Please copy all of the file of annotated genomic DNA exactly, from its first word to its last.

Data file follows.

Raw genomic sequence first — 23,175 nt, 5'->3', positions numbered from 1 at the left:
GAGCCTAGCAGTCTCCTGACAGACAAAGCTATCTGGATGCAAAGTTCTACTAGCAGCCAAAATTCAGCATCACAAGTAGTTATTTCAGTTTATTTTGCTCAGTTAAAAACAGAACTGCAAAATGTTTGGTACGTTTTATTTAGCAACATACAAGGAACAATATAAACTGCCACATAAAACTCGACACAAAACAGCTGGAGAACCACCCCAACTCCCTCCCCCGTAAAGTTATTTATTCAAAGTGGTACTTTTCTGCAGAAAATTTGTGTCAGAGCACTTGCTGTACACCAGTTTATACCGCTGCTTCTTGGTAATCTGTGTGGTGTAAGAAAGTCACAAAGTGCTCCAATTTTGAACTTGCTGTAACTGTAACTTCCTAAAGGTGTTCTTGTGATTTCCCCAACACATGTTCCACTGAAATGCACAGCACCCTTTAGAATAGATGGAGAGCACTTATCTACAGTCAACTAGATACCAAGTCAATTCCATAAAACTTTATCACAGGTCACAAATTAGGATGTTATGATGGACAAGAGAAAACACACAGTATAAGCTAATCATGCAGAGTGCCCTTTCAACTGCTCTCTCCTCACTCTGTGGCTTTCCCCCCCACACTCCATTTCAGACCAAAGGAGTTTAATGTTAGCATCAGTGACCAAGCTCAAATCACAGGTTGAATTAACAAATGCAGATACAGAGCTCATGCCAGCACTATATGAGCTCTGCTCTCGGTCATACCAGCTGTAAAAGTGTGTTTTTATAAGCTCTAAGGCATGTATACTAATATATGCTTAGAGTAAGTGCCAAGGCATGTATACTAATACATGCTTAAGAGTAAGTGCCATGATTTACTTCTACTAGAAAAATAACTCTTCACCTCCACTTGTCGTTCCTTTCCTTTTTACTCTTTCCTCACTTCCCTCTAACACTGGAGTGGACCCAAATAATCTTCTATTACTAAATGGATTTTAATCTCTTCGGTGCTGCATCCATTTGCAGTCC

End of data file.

Raw genomic sequence first — 23,175 nt, 5'->3', positions numbered from 1 at the left:
GAGCCTAGCAGTCTCCTGACAGACAAAGCTATCTGGATGCAAAGTTCTACTAGCAGCCAAAATTCAGCATCACAAGTAGTTATTTCAGTTTATTTTGCTCAGTTAAAAACAGAACTGCAAAATGTTTGGTACGTTTTATTTAGCAACATACAAGGAACAATATAAACTGCCACATAAAACTCGACACAAAACAGCTGGAGAACCACCCCAACTCCCTCCCCCGTAAAGTTATTTATTCAAAGTGGTACTTTTCTGCAGAAAATTTGTGTCAGAGCACTTGCTGTACACCAGTTTATACCGCTGCTTCTTGGTAATCTGTGTGGTGTAAGAAAGTCACAAAGTGCTCCAATTTTGAACTTGCTGTAACTGTAACTTCCTAAAGGTGTTCTTGTGATTTCCCCAACACATGTTCCACTGAAATGCACAGCACCCTTTAGAATAGATGGAGAGCACTTATCTACAGTCAACTAGATACCAAGTCAATTCCATAAAACTTTATCACAGGTCACAAATTAGGATGTTATGATGGACAAGAGAAAACACACAGTATAAGCTAATCATGCAGAGTGCCCTTTCAACTGCTCTCTCCTCACTCTGTGGCTTTCCCCCCCACACTCCATTTCAGACCAAAGGAGTTTAATGTTAGCATCAGTGACCAAGCTCAAATCACAGGTTGAATTAACAAATGCAGATACAGAGCTCATGCCAGCACTATATGAGCTCTGCTCTCGGTCATACCAGCTGTAAAAGTGTGTTTTTATAAGCTCTAAGGCATGTATACTAATATATGCTTAGAGTAAGTGCCAAGGCATGTATACTAATACATGCTTAAGAGTAAGTGCCATGATTTACTTCTACTAGAAAAATAACTCTTCACCTCCACTTGTCGTTCCTTTCCTTTTTACTCTTTCCTCACTTCCCTCTAACACTGGAGTGGACCCAAATAATCTTCTATTACTAAATGGATTTTAATCTCTTCGGTGCTGCATCCATTTGCAGTCC